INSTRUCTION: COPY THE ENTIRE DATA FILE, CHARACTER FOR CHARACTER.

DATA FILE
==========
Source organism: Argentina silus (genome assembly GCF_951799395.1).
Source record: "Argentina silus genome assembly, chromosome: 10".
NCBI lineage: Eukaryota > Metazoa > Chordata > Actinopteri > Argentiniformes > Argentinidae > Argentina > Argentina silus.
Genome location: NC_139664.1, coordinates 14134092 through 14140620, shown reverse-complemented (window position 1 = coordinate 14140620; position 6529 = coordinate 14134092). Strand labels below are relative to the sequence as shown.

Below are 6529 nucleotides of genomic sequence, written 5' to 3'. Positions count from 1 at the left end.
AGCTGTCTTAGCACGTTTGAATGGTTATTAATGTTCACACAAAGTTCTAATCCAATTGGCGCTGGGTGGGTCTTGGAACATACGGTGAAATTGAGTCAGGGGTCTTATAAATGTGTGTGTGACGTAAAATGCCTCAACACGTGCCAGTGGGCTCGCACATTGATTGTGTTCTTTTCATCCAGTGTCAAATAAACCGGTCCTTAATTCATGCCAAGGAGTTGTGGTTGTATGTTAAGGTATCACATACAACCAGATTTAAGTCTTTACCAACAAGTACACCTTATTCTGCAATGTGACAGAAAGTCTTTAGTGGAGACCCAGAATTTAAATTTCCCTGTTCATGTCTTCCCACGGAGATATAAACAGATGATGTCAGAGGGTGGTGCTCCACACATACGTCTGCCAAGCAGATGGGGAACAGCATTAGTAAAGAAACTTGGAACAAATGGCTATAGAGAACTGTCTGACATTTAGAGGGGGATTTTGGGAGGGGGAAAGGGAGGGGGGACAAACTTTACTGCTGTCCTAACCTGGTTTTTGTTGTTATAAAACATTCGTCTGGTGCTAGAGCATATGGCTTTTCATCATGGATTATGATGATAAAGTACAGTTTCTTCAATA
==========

Source organism: Argentina silus (genome assembly GCF_951799395.1).
Source record: "Argentina silus genome assembly, chromosome: 10".
NCBI lineage: Eukaryota > Metazoa > Chordata > Actinopteri > Argentiniformes > Argentinidae > Argentina > Argentina silus.
Genome location: NC_139664.1, coordinates 14134092 through 14140620, shown reverse-complemented (window position 1 = coordinate 14140620; position 6529 = coordinate 14134092). Strand labels below are relative to the sequence as shown.

Below are 6529 nucleotides of genomic sequence, written 5' to 3'. Positions count from 1 at the left end.
AGCTGTCTTAGCACGTTTGAATGGTTATTAATGTTCACACAAAGTTCTAATCCAATTGGCGCTGGGTGGGTCTTGGAACATACGGTGAAATTGAGTCAGGGGTCTTATAAATGTGTGTGTGACGTAAAATGCCTCAACACGTGCCAGTGGGCTCGCACATTGATTGTGTTCTTTTCATCCAGTGTCAAATAAACCGGTCCTTAATTCATGCCAAGGAGTTGTGGTTGTATGTTAAGGTATCACATACAACCAGATTTAAGTCTTTACCAACAAGTACACCTTATTCTGCAATGTGACAGAAAGTCTTTAGTGGAGACCCAGAATTTAAATTTCCCTGTTCATGTCTTCCCACGGAGATATAAACAGATGATGTCAGAGGGTGGTGCTCCACACATACGTCTGCCAAGCAGATGGGGAACAGCATTAGTAAAGAAACTTGGAACAAATGGCTATAGAGAACTGTCTGACATTTAGAGGGGGATTTTGGGAGGGGGAAAGGGAGGGGGGACAAACTTTACTGCTGTCCTAACCTGGTTTTTGTTGTTATAAAACATTCGTCTGGTGCTAGAGCATATGGCTTTTCATCATGGATTATGATGATAAAGTACAGTTTCTTCAATA